35. It is unfortunate, that many teachers, and also students, fall victim to the purely neurotic reflex of insisting that the term they have just adopted is also the “last word” in scientific knowledge. So, the neurotic Lord Kaldor allowed himself to be so deluded by John von Neumann’s clever, but fraudulent claim to explain almost everything about economics, and legions of neurotic fools have been duped by the ostensible cleverness of Professor Norbert Wiener’s sophistry in arguing for “information theory.” “Oh, I know all about that,” is a typical symptom that we are dealing with neurotic fool, one who, perhaps, “just looked it up on the internet.” Knowledge is never a “final event” in a chain, but an ongoing process, a process which increases, rather than diminishes the number of questions yet to be answered.

36. This was the principle, of De docta ignorantia, on which modern experimental science was founded by Nicolaus of Cusa.

37. This distinction, as a broad distinction between the imperial tradition of, for example, Venice’s alliance with its Norman partners, and the sovereign nation-state, is implied by the referenced work of von der Heydte, and, to a lesser degree by others, but the scientific economic definition of the crucial historic change to actually sovereign nations, has been, chiefly, my own work.

38. Admittedly, both the Hapsburg systems of Spain and Austro-Hungary, and the parliamentary systems built according to the Anglo-Dutch Liberal paradigm, are in violation of, and hostile to these republican constitutional principles. Two central points are to be emphasized on this account. First, the post-Fifteenth-century Hapsburg institutions, and their like, existed within the historical setting of the modern European civilization they struggled to destroy, as through the religious and related warfare of the 1511-1648 interval, and, later, through the decline and fall of Prince Metternich’s Austro-Hungary. The role of the Habsburg’s chief rivals, France and the Anglo-Dutch Liberal model, was similarly situated. Second, the character of the globally extended influence of the modern European civilization set into motion by the Renaissance, is defined by the failure of the Habsburgs, and then the Anglo-Dutch Liberals so far, to crush the institutions of sovereignty and scientific-technological progress. The challenge of sovereign states’ resistance to the London-led form of utopian, heathen form of new Roman world empire according to the Venice financier-oligarchical model, still entraps the opponents of the modern state in a world defined by that which the heathen oligarchical followers of H.G. Wells and Bertrand Russell are attempting to destroy, still today. Europe’s long toleration of obscenities such as the Habsburg/Hapsburg systems, and also the Venice-modelled Anglo-Dutch Liberal system, are illustrations of the principle of Classical tragedy. E.g., Shakespeare’s Hamlet “failed” for two reasons. Primarily the “rotten Denmark” depicted by Shakespeare, and, only secondly, the failure of Hamlet to reject the folly of that national culture. Hamlet’s specific folly, as expressed by the famous Third Act soliloquy, was his fear, not of death, but of what might come to him after he had “shuffled off the mortal coil,” his fear of immortality. So, Jeanne d’Arc was a sublime, rather than tragic figure, because she was capable of doing what was necessary to change her corrupt society without fear of immortality. Thus, overriding devotion to the effects one contributes to the future, as if in the image of Christ, is the mark of the sublime, the mark of the figure qualified to lead society, and to govern it. Solon would have agreed with that.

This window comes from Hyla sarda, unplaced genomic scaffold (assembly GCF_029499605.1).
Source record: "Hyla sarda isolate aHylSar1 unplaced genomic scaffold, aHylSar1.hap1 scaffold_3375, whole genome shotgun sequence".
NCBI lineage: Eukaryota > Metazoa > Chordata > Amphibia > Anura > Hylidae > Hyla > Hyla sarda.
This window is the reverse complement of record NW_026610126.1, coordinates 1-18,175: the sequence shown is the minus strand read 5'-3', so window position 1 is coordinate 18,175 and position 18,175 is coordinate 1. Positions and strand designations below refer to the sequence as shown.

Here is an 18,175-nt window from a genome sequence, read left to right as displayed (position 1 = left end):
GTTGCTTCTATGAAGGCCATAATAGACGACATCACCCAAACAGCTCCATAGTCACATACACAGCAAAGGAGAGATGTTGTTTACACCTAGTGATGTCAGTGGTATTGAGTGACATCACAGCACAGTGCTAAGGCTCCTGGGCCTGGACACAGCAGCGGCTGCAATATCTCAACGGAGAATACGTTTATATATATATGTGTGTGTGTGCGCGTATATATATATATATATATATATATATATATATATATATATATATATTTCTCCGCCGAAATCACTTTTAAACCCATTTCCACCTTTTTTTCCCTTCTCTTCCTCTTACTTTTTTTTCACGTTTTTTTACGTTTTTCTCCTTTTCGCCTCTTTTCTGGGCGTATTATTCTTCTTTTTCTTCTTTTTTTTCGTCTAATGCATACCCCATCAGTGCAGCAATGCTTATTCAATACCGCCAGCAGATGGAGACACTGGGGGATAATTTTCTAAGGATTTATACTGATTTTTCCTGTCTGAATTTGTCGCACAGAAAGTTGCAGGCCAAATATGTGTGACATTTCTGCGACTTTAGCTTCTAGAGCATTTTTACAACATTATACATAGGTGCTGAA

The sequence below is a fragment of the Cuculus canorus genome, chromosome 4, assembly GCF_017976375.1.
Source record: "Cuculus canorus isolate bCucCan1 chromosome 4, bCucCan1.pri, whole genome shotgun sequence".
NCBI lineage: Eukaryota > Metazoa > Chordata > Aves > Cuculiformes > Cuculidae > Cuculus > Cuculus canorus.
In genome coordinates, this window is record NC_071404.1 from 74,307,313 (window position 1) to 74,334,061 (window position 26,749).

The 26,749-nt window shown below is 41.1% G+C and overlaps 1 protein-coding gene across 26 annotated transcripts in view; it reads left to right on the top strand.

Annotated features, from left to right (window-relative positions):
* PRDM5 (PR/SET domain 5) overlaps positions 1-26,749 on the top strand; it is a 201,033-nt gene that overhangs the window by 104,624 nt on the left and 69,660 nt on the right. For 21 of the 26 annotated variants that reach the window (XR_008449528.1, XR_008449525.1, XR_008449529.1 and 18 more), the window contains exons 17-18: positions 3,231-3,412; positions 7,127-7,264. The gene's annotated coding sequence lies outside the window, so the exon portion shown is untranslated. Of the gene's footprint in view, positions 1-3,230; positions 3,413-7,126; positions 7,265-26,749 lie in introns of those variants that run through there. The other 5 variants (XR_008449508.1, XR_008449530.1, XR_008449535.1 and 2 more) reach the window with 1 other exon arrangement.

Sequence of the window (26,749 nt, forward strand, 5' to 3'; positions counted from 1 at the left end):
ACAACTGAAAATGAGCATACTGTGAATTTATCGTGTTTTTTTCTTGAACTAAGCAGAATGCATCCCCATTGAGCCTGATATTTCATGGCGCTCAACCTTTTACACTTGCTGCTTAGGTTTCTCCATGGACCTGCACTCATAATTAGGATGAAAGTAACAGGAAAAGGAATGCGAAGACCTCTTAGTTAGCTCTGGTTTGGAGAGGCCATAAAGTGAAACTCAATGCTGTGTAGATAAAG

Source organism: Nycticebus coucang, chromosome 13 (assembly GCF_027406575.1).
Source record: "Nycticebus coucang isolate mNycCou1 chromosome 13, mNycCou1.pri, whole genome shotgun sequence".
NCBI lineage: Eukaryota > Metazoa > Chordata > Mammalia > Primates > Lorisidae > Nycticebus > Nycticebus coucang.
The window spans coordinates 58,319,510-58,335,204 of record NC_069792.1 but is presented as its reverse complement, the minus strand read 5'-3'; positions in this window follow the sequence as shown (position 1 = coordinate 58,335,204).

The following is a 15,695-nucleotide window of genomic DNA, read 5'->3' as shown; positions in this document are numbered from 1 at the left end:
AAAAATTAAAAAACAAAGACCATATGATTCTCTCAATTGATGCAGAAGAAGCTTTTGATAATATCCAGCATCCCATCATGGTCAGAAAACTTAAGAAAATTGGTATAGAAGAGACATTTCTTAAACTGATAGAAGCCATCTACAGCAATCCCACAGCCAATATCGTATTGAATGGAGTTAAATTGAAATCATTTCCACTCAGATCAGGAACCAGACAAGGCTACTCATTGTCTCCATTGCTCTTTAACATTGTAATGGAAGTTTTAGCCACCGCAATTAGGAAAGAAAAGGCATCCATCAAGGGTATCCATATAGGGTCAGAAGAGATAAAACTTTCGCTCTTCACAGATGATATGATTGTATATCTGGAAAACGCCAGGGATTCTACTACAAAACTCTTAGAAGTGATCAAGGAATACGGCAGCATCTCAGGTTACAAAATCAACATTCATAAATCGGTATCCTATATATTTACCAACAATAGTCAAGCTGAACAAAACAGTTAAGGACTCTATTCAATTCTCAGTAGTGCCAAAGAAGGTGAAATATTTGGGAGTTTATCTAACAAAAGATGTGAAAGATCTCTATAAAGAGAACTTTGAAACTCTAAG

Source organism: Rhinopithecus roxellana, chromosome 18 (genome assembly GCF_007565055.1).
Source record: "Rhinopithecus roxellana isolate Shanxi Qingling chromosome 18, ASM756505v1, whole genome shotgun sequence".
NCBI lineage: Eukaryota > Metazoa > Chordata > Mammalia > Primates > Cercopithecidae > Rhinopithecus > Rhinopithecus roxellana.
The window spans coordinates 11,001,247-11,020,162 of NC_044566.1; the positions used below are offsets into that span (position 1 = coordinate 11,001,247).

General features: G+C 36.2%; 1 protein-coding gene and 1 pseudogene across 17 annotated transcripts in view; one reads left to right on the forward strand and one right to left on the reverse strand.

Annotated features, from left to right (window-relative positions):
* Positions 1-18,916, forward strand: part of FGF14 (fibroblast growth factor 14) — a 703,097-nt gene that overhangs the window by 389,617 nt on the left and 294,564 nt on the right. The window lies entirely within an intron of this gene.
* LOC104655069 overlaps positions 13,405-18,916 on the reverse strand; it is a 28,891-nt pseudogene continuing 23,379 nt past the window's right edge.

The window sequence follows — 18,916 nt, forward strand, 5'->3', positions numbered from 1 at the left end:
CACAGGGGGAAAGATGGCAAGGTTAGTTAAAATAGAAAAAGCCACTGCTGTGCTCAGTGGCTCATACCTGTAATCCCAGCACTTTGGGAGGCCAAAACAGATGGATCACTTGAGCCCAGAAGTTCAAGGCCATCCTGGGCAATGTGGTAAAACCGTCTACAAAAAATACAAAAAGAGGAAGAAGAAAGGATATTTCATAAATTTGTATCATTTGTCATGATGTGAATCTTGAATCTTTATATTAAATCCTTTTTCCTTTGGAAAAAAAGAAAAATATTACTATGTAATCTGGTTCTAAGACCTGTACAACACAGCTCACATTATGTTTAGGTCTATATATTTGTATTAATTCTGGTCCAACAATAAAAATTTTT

39. Typical, in the extreme, are the arguments of Frederick Engels, respecting “the horny hand of labor,” his ludicrously incompetent allusions to the “opposable thumb,” and his and Social Democrat Franz Mehring’s rabidly philistine hatred against the German Classical renaissance of Lessing, Moses Mendelssohn, et al. Also typical of sources of incompetence similar to the follies of Engels, are the spread of anti-intellectual “workerist” cults within the Communist Party U.S.A. and the effect of Leon Trotsky’s pro-anarcho-syndicalist and pro-Benthamite leanings on the self-inflicted intellectual and moral decay of the Trotskyist movement internationally. The shallow superficiality and related intellectual dilettantism of these movements’ pompous leaders, led, more or less inevitably, to their political, as well as moral bankruptcy, and the subsequent easier takeover of such pathetic organizations by political-police agents, such as the U.S. FBI. In the case of the Soviet Union, Yuri Andropov’s passage from Hungary, via the connections to Cambridge’s Lord Kaldor, to head of the KGB and Soviet General Secretary, smug cleverness by philosophically shallow-minded, “what’s my line?” careerists, created the situation in which the Soviet system was incapable of saving itself from its own follies. When dogma becomes a substitute for science, the frequent result is an increasing labile flight from dogma to dogma, to doom.

40. According to the legend, Apollo came upon an ancient pagan grotto site, Delphi, which was then devoted to the worship of the Earth Mother and her son-lover, the snake-god Python. Apollo slew Python, chopped him into segments, and buried the remains; but, then, fell into a fit of remorse. Apollo apologized, presumably tearfully, to the Earth Mother, and established the grave-site of Python as the Temple of Apollo, in that international center of usury known as Delphi. On one side of the grave-site, sat a priestess, known by the title of Pythia, who, relative to the fee paid, would reply to questions put, by either plucking stones from an urn, or, for a higher price, babbled nonsensical riddles which were then interpreted, for a price, by the priests of Apollo seated in the first row of places for visitors, on the opposite side of the grave-site. Plutarch, dating from the time of the Roman Empire, is today the most famous of those priests of Apollo. (According to some certified accounts, the rape of the young priestess filling the role of Pythia, led to the prudent substitution of old crones for the role. A charming sort of religious worship was, obviously, being practiced there.) The British, in the footsteps of Lord Shelburne’s Gibbon, and kindred worshippers of the pantheon of the heathen Roman Empire, uphold the Apollo cult as their preference over Christianity, Judaism, and Islam today. Dionysus is a synonym for the cult of Python today. Hence, the efforts of decadent Romantic cultural currents of modern Europe to insist, as Bruno Walter did, upon the duality of Apollo-Dionysus today. The Christian complement to the Mosaic principle, is essentially that emphasized in the Gospel of John.